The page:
At two events this week, Ambassador Pete Hoekstra celebrated the U.S. Department of State’s exchange programs with alumni who participated as long ago as the 1970s to as recently as earlier this year.
From Fulbright to the International Visitor Leadership Program (IVLP), and from the Benjamin Franklin Transatlantic Fellowship (BFTF) to Women2Women (W2W), the Transatlantic Inclusion Leaders Network (TILN), and the Young Transatlantic Innovation Leaders Initiative (YTILI), U.S. Embassy The Hague has sponsored thousands of visits by Dutch citizens to the United States over the years.
On Monday, Ambassador Hoekstra invited alumni from the International Visitor Leadership Program (IVLP) to his residence. IVLP was launched in 1940 to help the United States strengthen its ties with countries around the
world by connecting current and emerging foreign leaders with their American counterparts – be it in technology, security, entrepreneurial, political, educational or defense-related fields. Over the years, U.S. Embassy The Hague has sent more than 500 Dutch citizens to the United States on various IVLP programs.
During remarks, Ambassador Hoekstra stressed the strong historic bonds between the United States and the Netherlands. Still, he emphasized, such exchanges – which take place all over the United States and not just in East Coast metropolitan areas – allow the Dutch to gain a deeper understanding about the American people and the culture of a diverse country.
On Thursday, more than 120 people involved with Fulbright – Dutch government partners, sponsors, board members, teachers, alumni, and current U.S. Fulbrighters – also met at the Ambassador’s Residence to salute the value of exchanges, relationship building, as well as the legacy of Senator J. William Fulbright.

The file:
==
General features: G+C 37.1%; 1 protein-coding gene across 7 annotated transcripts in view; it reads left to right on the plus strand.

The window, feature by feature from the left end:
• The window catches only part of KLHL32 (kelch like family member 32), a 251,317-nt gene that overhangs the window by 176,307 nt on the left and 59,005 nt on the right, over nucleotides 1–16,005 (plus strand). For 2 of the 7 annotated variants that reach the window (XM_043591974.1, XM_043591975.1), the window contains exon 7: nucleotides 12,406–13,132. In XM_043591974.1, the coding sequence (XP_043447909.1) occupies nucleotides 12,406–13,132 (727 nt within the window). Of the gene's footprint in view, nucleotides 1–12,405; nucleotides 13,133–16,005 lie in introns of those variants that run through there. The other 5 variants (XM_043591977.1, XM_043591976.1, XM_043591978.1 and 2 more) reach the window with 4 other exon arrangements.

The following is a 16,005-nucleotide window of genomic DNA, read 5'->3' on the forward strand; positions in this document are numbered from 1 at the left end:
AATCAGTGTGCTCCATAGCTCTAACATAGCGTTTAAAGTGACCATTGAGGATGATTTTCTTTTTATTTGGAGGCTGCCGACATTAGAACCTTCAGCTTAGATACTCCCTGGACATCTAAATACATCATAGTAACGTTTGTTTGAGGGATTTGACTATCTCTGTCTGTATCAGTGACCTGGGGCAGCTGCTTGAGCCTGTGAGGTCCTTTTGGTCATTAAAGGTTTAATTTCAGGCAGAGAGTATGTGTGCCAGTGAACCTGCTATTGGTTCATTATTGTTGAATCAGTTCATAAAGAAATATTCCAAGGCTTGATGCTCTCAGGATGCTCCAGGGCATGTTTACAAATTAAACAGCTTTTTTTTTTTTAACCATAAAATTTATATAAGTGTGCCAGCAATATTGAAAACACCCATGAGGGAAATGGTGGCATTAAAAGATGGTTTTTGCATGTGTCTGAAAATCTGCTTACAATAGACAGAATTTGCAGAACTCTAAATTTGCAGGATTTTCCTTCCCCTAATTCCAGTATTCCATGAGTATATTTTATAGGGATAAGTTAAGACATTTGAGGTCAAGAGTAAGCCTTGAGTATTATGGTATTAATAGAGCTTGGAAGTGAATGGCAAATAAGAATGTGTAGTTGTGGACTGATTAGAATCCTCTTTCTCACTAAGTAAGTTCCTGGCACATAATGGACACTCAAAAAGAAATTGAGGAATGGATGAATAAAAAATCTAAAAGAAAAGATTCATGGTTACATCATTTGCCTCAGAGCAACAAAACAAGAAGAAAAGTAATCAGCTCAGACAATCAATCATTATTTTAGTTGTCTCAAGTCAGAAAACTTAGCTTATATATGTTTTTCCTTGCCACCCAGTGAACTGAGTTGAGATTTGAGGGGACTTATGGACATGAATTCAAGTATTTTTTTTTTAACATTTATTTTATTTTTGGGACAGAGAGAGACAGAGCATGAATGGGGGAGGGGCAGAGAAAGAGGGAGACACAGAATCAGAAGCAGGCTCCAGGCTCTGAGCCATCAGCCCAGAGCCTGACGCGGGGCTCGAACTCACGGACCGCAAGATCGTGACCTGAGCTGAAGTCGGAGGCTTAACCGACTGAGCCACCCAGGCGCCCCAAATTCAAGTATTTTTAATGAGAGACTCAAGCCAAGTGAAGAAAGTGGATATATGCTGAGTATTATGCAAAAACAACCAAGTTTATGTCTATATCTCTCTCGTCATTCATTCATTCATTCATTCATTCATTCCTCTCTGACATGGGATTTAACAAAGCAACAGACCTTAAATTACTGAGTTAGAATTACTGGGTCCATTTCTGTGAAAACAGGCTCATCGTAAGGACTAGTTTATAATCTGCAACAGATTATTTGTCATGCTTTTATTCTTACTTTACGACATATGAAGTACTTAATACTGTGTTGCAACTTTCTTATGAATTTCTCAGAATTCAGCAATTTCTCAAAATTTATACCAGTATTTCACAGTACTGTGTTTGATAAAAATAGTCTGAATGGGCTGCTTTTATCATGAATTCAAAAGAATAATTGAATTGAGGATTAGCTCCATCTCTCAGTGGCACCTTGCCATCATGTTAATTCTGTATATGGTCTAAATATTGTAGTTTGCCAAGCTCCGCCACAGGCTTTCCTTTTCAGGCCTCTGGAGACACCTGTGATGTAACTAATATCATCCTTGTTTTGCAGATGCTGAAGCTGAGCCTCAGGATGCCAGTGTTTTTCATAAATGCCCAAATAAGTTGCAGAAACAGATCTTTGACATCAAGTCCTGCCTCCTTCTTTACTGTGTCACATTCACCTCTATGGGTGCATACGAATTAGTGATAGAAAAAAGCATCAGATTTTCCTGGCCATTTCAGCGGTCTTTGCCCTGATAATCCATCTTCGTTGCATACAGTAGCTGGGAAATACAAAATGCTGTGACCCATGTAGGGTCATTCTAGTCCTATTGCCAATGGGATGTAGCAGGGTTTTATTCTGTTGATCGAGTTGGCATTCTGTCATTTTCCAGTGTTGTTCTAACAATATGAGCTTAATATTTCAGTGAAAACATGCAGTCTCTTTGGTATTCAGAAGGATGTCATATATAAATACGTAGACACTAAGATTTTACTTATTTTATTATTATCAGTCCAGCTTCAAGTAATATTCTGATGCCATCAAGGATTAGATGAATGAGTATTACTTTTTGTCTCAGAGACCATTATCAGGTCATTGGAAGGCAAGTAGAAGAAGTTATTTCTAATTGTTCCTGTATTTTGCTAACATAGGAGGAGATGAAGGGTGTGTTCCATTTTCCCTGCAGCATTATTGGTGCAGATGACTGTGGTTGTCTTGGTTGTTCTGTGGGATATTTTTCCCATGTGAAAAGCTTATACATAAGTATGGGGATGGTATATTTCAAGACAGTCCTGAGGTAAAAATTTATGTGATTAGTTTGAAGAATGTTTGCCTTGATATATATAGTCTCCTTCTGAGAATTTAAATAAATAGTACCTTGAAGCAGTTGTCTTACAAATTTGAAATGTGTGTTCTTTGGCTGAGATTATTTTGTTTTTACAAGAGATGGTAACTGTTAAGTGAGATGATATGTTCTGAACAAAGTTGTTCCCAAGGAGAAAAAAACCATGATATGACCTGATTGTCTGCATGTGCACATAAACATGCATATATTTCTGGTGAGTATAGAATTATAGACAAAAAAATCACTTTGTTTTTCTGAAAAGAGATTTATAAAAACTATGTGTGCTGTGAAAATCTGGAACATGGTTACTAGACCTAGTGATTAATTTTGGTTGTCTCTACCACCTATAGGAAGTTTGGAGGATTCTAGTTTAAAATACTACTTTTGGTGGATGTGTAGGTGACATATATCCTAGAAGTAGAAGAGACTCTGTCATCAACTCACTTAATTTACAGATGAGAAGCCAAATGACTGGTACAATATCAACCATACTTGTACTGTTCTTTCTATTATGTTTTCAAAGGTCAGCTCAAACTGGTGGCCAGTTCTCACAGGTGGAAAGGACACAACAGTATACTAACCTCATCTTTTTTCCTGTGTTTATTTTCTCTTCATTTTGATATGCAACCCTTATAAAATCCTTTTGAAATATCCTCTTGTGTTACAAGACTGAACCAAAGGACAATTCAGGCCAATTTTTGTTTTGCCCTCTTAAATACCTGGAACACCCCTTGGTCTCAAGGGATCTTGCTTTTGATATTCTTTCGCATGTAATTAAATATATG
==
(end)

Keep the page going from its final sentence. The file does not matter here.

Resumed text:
The point of these gatherings is to keep alive the relationships – between the United States and the Dutch alumni, and between the Dutch alumni themselves. These exchange programs are about connecting people, but also about swapping ideas and best practices – to learn from one another. They are also about keeping in touch once alumni return home.
Each year, the Fulbright Center in the Netherlands awards more than 40 scholarships to Dutch students and scholars wishing to study in the United States and to U.S. students wishing to do so in the Netherlands. Also present Thursday were 14 Fulbright English Teaching Assistants, who are teaching English all over the Netherlands. These are U.S. Bachelor’s and Master’s graduates from all fields, most with previous teaching experience.
The Fulbright Program was established in 1946 and came to the Netherlands in 1950. It is a bi-national program, jointly funded by the governments of the United States and the Netherlands. Since then, more than 300,000 students have reaped the benefits of a superior education while experiencing the life-changing opportunity of not only living abroad, but also being an Ambassador for their home country. Senator Fulbright was an ardent believer that increased mutual understanding – a people-to-people bridge built between the nations of the world – was the most important way to avoid conflict.
So, each year we celebrate the programs intended to achieve exactly that.